HIV/AIDS News Digest: June 21, 2011
June 21, 2011
Here is a quick look at a few HIV/AIDS stories recently reported in the media:
According to a recent report in the Wall Street Journal, scientists from Massachusetts General Hospital, the Massachusetts Institute of Technology and Harvard University have identified a weak point in HIV, by examining elite controllers and using a mathematical tool that is normally used in the stock market.
"This is a wonderful piece of science, and it helps us understand why the elite controllers keep HIV under control," said Nobel laureate David Baltimore. Bette Korber, an expert on HIV mutation at the Los Alamos National Laboratory, said the study added "an elegant analytical strategy" to HIV vaccine research. (Korber was not involved with the study.)
Because the virus mutates so easily, it has created a lot of problems for many researchers. But the study's researchers have found groups of amino acids that rarely make multiple mutations. Many HIV/AIDS researchers believe that the virus needs to keep these sections of amino acids intact in order to thrive. But if zeroing in on them could somehow confine HIV, and if HIV were to begin to mutate, it would implode. If it didn't mutate, it would just lie defenseless against a drug or vaccine attack.
Researchers are hoping that this research could open up the door to an HIV vaccine.
It's been almost a year since Mondo Guerra disclosed his HIV status on Project Runway last fall. And despite popular belief, Guerra doesn't take residence in New York City or Los Angeles-he lives in Denver and spends his time designing and traveling across the country talking about HIV. Denver Post reporter, Lisa Kennedy interviewed Geurra and his loved ones to talk about what Guerro has been up to lately, keeping his HIV status a secret and how Project Runway has impacted his life.
Guerra on if he meant to publicly disclose:
"People ask me if I planned on talking about my HIV status. The thing is, I didn't. In retrospect, I can't believe that something I held for 10 years came out within a minute. And in that minute, I completely let go of everything. I don't know if you can see it in the episode, but physically I felt lifted. It was such a spiritual experience for me."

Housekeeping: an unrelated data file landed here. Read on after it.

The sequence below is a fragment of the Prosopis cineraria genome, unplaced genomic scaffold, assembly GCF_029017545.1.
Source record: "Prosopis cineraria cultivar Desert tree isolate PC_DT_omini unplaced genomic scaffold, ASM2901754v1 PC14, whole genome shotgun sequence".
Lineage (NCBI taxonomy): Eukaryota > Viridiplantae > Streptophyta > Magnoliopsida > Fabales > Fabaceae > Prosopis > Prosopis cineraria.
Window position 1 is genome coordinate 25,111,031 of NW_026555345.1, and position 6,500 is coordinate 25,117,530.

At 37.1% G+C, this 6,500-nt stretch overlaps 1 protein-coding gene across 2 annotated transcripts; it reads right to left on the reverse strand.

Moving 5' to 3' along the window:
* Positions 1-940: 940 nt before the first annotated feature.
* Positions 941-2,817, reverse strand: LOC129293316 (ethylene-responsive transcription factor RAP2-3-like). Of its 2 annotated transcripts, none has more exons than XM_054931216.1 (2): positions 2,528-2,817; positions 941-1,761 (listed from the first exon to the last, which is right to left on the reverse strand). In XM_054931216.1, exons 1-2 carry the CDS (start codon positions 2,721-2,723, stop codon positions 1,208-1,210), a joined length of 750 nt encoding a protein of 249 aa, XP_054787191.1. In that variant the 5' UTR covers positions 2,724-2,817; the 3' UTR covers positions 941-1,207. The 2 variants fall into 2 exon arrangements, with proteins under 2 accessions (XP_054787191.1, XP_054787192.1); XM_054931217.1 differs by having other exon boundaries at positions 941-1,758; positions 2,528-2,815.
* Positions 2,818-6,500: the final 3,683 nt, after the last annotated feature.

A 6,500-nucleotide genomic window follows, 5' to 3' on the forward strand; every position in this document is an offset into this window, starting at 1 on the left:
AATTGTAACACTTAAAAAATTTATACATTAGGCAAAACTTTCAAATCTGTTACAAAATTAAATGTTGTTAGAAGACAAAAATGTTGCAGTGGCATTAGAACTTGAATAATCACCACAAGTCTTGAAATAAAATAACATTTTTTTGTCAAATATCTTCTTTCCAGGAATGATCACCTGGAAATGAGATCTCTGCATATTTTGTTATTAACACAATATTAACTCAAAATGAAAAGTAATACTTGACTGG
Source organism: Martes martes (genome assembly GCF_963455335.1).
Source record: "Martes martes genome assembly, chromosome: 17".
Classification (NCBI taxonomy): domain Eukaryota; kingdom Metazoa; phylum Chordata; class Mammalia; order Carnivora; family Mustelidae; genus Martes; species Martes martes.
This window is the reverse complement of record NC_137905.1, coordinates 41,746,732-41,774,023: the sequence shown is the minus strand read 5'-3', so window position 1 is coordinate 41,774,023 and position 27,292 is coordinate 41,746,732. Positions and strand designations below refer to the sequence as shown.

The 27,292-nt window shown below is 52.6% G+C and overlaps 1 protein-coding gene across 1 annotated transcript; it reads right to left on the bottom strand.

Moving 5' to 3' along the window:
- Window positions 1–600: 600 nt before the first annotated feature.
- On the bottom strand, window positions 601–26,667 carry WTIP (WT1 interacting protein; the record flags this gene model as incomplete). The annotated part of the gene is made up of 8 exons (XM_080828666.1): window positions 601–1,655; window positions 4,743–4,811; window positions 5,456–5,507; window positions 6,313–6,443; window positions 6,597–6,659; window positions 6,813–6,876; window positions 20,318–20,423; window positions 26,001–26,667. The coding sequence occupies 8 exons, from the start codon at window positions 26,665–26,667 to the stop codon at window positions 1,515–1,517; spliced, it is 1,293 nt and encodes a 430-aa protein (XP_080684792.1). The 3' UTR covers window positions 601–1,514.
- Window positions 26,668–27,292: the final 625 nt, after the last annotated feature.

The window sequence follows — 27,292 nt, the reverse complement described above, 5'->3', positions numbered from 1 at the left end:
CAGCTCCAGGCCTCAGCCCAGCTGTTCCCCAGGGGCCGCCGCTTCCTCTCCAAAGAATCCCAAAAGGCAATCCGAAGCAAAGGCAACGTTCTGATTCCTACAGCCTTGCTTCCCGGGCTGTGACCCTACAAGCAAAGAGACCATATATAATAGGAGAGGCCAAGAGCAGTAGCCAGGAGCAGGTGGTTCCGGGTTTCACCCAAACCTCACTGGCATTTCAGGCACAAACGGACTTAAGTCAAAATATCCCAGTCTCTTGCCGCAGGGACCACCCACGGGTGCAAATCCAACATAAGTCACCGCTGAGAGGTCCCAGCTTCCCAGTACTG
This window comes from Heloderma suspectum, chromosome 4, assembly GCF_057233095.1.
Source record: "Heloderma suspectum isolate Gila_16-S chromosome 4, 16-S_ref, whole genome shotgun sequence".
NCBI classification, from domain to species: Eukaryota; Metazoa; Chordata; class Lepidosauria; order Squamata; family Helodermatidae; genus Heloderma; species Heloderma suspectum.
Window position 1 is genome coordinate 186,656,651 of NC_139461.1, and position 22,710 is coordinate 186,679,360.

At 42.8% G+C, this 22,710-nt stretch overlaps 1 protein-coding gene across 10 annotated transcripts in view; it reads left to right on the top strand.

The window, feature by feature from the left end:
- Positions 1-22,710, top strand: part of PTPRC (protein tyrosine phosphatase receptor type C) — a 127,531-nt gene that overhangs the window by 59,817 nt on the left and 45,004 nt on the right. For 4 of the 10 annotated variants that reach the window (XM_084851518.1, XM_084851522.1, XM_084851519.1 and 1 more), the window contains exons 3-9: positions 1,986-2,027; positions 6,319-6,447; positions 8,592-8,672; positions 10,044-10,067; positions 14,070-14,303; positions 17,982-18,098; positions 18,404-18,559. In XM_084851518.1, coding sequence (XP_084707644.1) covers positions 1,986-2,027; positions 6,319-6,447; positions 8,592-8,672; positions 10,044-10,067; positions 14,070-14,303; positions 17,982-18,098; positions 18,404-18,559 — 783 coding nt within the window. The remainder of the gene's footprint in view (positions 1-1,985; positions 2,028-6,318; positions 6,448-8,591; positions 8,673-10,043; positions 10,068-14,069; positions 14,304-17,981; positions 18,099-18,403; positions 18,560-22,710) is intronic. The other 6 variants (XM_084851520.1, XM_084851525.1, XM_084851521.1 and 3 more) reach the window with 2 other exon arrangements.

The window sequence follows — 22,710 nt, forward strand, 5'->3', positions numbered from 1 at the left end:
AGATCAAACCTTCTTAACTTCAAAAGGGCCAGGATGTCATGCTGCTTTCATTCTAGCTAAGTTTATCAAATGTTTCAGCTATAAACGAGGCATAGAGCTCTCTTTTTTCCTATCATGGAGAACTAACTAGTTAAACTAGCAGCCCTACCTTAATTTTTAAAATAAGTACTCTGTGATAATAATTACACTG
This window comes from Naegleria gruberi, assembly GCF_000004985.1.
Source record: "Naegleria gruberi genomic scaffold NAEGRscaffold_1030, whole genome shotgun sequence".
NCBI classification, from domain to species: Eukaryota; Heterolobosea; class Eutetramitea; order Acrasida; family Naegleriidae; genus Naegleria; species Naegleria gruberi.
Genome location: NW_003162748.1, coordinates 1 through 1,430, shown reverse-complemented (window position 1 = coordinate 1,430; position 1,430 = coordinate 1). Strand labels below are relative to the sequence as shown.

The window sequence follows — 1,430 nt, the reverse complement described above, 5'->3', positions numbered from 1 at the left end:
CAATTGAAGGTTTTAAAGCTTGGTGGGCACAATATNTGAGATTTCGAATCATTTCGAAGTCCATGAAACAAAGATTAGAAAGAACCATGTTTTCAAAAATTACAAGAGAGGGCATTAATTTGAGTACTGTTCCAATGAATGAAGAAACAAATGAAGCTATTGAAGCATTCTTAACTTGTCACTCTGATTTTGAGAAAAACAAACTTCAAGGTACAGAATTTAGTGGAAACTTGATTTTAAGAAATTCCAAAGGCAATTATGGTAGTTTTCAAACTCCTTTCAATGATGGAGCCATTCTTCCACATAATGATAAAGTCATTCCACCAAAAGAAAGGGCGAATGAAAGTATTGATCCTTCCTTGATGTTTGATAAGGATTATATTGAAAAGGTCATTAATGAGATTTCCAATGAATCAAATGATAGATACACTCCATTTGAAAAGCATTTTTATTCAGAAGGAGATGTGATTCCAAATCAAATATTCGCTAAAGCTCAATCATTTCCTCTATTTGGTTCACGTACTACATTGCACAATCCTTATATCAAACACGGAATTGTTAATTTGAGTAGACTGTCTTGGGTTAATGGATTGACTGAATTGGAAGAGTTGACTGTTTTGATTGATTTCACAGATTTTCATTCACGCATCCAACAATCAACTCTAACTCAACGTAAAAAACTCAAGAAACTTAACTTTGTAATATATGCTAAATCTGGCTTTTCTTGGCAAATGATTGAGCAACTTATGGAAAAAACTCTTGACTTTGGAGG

Guerra on not taking care of himself and developing Kaposi's sarcoma:
"You're in the hospital with a T-cell count of 14. You haven't taken ownership of this, and this is not who you are. You have beautiful things you want to show," he lectured himself. "Why am I allowing this disease to take over what I need to accomplish?" he asked. "Why am I allowing this disease to define who I am right now? I was being very disrespectful to myself. I was in a very dark place."
Guerra's mother on her son finally disclosing to her and her husband:
"He sat down with me and his dad. I don't know if his dad knew, but I knew there was something wrong because he'd been sick. But I didn't have the heart to ask him. It was his and his sister's secret. When he told us, it was like he was reborn. He was so happy. You can see it now."
According to a new map released by the Rollins School of Public Health at Emory University in Atlanta, HIV/AIDS is spreading along I-95, a 1,925 mile-long corridor that goes from New Haven, Conn., to Miami.
While unprotected sex is the main cause for these infections, researchers do point out that IV drug use and sharing needles with people living with HIV also play a factor. It's believed that convenient access to drugs is one reason why high rates exist in neighborhoods along I-95.
"In Wilmington, you can get off the highway at that Fourth Street exit and be right back on I-95 in a matter of minutes," said Frank Hawkins, education and outreach director of AIDS Delaware, the state's first AIDS prevention organization. "If people are engaging in intravenous drug use, they typically are purchasing the drugs from Philadelphia or they're purchasing it from someone who has purchased the drugs from Philadelphia."
Other HIV/AIDS Articles in the Media
Star Trek's LeVar Burton on Helping the AIDS Research Foundation (From HIVPlusMag.com)
D.C. Residents Believe HIV/AIDS Is City's Biggest Health Issue (From The Washington Post)
Supreme Court to Review Pilot's Privacy Suit (From the San Francisco Chronicle)
Kellee Terrell is the former news editor for TheBody.com and TheBodyPRO.com.
Copyright © 2011 The HealthCentral Network, Inc. All rights reserved.
This article was provided by TheBody.
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